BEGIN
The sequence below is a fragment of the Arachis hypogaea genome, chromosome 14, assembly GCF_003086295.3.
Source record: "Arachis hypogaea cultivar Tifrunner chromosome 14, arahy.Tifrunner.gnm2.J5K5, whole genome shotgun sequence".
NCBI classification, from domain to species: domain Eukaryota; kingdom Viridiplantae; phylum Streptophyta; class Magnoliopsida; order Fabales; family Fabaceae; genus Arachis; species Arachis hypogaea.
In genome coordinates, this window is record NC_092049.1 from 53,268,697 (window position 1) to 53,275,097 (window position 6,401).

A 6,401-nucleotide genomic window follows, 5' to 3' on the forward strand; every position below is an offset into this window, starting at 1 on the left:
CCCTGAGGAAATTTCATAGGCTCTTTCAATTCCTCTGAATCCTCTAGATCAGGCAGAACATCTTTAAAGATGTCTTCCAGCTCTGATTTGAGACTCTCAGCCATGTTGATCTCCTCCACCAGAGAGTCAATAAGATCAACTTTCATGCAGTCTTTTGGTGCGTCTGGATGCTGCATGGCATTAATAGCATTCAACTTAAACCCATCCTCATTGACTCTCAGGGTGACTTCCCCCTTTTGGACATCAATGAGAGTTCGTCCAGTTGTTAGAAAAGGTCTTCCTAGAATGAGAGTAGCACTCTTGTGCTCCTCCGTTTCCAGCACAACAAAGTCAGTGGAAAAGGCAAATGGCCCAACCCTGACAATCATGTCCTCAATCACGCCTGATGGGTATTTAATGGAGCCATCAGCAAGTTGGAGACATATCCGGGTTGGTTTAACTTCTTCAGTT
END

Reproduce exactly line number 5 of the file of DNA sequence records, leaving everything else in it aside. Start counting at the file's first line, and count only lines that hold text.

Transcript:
A 6,401-nucleotide genomic window follows, 5' to 3' on the forward strand; every position below is an offset into this window, starting at 1 on the left: